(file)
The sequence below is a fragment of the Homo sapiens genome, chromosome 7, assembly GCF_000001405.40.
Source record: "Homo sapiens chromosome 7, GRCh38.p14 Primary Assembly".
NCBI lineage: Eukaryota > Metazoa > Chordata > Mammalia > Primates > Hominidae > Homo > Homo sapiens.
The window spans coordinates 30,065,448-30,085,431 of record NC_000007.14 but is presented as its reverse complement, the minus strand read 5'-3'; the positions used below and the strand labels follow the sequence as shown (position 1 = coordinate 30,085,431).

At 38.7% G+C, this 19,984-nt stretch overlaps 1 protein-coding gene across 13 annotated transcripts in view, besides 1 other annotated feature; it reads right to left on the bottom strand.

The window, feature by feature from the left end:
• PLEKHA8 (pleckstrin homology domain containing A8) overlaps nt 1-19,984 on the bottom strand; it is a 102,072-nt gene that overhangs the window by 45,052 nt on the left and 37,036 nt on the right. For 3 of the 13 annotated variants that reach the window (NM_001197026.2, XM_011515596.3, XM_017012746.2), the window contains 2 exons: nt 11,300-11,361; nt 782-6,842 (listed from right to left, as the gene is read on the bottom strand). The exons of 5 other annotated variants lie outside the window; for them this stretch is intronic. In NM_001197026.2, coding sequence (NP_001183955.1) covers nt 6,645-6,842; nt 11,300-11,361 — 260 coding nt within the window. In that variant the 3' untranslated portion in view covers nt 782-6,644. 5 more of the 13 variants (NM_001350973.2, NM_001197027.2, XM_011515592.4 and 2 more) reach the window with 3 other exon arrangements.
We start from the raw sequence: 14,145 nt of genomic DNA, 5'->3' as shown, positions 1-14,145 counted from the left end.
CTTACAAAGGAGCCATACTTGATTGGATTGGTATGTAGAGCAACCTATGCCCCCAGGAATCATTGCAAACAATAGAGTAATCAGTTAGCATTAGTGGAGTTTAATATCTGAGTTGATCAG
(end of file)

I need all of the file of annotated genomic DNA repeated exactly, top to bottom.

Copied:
The sequence below is a fragment of the Homo sapiens genome, chromosome 7, assembly GCF_000001405.40.
Source record: "Homo sapiens chromosome 7, GRCh38.p14 Primary Assembly".
NCBI lineage: Eukaryota > Metazoa > Chordata > Mammalia > Primates > Hominidae > Homo > Homo sapiens.
The window spans coordinates 30,065,448-30,085,431 of record NC_000007.14 but is presented as its reverse complement, the minus strand read 5'-3'; the positions used below and the strand labels follow the sequence as shown (position 1 = coordinate 30,085,431).

At 38.7% G+C, this 19,984-nt stretch overlaps 1 protein-coding gene across 13 annotated transcripts in view, besides 1 other annotated feature; it reads right to left on the bottom strand.

The window, feature by feature from the left end:
• PLEKHA8 (pleckstrin homology domain containing A8) overlaps nt 1-19,984 on the bottom strand; it is a 102,072-nt gene that overhangs the window by 45,052 nt on the left and 37,036 nt on the right. For 3 of the 13 annotated variants that reach the window (NM_001197026.2, XM_011515596.3, XM_017012746.2), the window contains 2 exons: nt 11,300-11,361; nt 782-6,842 (listed from right to left, as the gene is read on the bottom strand). The exons of 5 other annotated variants lie outside the window; for them this stretch is intronic. In NM_001197026.2, coding sequence (NP_001183955.1) covers nt 6,645-6,842; nt 11,300-11,361 — 260 coding nt within the window. In that variant the 3' untranslated portion in view covers nt 782-6,644. 5 more of the 13 variants (NM_001350973.2, NM_001197027.2, XM_011515592.4 and 2 more) reach the window with 3 other exon arrangements.
We start from the raw sequence: 14,145 nt of genomic DNA, 5'->3' as shown, positions 1-14,145 counted from the left end.
CTTACAAAGGAGCCATACTTGATTGGATTGGTATGTAGAGCAACCTATGCCCCCAGGAATCATTGCAAACAATAGAGTAATCAGTTAGCATTAGTGGAGTTTAATATCTGAGTTGATCAG